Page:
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Thousands in Philadelphia march in protest of Floyd's death

Christian Whittaker, Crisis Officer, speaks to a crowd of protestors with an open prayer at the Philadelphia Art Museum steps on Saturday, June 6, 2020, in Philadelphia. People are protesting the death of George Floyd, who died after he was restrained in police custody on May 25 in Minneapolis. (Tyger Williams/The Philadelphia Inquirer via AP)
June 06, 2020 - 3:30 PM

PHILADELPHIA - Thousands of people demanding justice for George Floyd flooded the streets of downtown Philadelphia on Saturday, chanting “No justice, no peace!”

Demonstrators gathered near the Philadelphia Museum of Art and its famous “Rocky" steps before setting off for the City Hall area, with the line of marchers stretching for several city blocks along the tree-lined Benjamin Franklin Parkway.

The protesters circled City Hall, clapping and shouting, “Black Lives Matter!” as some residents of an apartment building held signs on their balconies reading “BLM” and “Keep Going, Philly,” the Philadelphia Inquirer reported.

To police officers and National Guard members, they chanted: “What do we want? Justice! When do we want it? Now!”

Qadir Sabur, 22, handing out water and snacks and holding a sign that read “Don’t just say Black Lives Matter, show us,” said that in addition to opposition to police brutality, African Americans in the city should benefit from the same opportunities in jobs and education.

“I’m not just seeing blacks come together today as one,” he said, “I’m seeing everyone coming together as one," he told the Inquirer.

By late afternoon, many protesters had left but others lingered around the Art Museum area or along the parkway. Smaller demonstrations were held in other areas, including one by the African American Museum in Philadelphia near Independence Hall and the Liberty Bell.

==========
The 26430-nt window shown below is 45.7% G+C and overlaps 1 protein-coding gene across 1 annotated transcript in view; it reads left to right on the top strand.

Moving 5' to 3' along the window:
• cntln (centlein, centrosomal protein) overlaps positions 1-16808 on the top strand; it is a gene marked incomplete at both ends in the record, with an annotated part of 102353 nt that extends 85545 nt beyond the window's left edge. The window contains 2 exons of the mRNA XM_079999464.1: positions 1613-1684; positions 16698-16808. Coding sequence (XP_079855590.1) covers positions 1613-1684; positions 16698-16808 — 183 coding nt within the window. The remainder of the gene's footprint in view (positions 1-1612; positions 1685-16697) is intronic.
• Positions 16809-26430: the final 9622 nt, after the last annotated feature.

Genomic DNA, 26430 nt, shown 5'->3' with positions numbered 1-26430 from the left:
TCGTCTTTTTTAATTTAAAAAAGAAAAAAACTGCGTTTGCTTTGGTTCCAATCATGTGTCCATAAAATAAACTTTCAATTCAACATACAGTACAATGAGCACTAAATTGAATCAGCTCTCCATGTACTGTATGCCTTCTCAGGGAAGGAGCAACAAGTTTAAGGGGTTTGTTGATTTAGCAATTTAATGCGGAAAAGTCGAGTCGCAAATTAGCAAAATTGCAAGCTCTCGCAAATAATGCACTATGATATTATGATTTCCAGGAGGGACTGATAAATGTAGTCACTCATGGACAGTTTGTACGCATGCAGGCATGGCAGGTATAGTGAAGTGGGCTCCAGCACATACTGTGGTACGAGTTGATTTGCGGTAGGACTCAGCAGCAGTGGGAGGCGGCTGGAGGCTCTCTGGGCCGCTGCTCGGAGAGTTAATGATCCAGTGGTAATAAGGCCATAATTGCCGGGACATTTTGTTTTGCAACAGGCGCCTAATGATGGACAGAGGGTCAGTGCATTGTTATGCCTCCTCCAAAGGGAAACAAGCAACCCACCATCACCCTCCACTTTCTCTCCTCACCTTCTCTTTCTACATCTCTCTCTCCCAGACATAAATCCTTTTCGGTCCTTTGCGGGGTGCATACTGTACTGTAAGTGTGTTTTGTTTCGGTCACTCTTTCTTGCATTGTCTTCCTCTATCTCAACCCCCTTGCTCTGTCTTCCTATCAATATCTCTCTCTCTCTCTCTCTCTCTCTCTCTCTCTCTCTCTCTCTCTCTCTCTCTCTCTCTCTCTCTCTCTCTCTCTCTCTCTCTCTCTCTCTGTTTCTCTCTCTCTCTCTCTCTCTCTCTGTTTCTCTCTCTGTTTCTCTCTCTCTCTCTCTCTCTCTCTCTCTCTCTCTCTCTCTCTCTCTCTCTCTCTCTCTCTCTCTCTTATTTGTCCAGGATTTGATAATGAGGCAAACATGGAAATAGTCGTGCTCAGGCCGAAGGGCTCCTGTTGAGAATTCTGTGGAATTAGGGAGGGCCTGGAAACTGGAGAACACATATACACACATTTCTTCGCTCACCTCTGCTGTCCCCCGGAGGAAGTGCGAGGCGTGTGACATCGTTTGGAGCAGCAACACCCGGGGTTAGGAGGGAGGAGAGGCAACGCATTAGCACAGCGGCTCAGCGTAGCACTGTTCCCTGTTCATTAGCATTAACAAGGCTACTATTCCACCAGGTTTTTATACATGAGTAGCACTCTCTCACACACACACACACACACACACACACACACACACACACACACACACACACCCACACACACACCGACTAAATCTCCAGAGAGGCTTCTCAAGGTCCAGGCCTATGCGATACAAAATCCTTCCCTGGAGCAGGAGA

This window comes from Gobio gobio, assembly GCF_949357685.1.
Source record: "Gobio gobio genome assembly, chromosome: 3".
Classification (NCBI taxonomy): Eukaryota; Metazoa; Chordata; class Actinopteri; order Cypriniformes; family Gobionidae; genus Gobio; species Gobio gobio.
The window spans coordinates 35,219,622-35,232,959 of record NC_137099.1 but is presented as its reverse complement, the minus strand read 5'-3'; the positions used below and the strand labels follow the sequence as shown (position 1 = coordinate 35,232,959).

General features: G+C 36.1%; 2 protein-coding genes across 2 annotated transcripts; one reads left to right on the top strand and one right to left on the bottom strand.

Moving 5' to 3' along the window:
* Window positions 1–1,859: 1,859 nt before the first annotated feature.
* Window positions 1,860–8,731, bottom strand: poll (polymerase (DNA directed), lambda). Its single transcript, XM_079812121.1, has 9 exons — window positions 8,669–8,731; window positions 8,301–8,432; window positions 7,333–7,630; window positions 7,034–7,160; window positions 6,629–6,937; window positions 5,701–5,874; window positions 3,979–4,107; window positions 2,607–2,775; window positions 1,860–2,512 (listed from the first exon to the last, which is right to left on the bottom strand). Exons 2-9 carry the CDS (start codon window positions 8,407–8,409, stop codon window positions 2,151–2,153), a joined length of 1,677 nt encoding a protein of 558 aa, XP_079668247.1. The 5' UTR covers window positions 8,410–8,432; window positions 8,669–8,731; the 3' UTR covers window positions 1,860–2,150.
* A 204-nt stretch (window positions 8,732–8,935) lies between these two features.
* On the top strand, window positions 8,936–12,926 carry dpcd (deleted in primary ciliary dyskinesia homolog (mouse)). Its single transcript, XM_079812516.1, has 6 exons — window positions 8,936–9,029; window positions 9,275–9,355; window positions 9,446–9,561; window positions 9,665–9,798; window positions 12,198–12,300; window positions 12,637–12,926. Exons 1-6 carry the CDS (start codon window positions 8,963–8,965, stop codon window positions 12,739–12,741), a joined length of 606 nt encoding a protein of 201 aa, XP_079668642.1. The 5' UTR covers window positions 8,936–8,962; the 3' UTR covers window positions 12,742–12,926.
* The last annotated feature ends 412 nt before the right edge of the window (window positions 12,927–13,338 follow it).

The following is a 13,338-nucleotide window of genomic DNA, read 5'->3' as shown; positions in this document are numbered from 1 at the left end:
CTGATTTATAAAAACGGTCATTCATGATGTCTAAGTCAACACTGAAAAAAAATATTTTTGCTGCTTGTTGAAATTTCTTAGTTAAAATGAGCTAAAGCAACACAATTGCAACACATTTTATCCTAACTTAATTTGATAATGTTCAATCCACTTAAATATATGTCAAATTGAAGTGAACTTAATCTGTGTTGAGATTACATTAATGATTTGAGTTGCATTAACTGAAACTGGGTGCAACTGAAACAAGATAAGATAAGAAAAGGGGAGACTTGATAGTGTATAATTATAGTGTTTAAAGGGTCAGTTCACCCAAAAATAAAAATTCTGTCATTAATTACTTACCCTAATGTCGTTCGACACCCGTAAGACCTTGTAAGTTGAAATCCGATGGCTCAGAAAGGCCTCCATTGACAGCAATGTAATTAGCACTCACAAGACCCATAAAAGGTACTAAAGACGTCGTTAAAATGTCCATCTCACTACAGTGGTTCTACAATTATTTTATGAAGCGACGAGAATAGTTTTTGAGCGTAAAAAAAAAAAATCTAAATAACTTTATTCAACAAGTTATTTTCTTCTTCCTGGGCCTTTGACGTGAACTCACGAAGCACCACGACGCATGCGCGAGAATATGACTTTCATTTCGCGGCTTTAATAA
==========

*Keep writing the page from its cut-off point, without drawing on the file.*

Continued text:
City officials earlier announced street closures, saying much of the city centre, from the Delaware River to the Schuylkill River, would be closed to vehicles. A curfew will be in effect again overnight, from 8 p.m. to 6 a.m., during which time only people with essential duties are allowed out.

Smaller groups also marched in other cities around the state, including several hundred in Pittsburgh and the surrounding area.

Floyd, who was black, died on May 25 after a white Minneapolis police officer pressed a knee into his neck even as he pleaded for air and stopped moving. His death has sparked protests over police treatment of African Americans and racial injustice nationwide.

In Pittsburgh, authorities were searching for someone they said threw an improvised incendiary device at an officer last weekend, resulting in injuries to another officer. Police said the device exploded on the ground near Mellon Square, causing a nearby officer “to suffer concussion-like symptoms."

Robert Swartzwelder, president of Fraternal Order of Police Fort Pitt Lodge 1, said the officer could have been “permanently disfigured, if not killed" if he had been hit by the device.

Authorities announced formation of a task force to investigate what they call a small group of people amid largely peaceful protests “who have attacked journalists, looted businesses, caused property damage and committed other crimes such as arson."

News from © The Associated Press, 2020
The Associated Press

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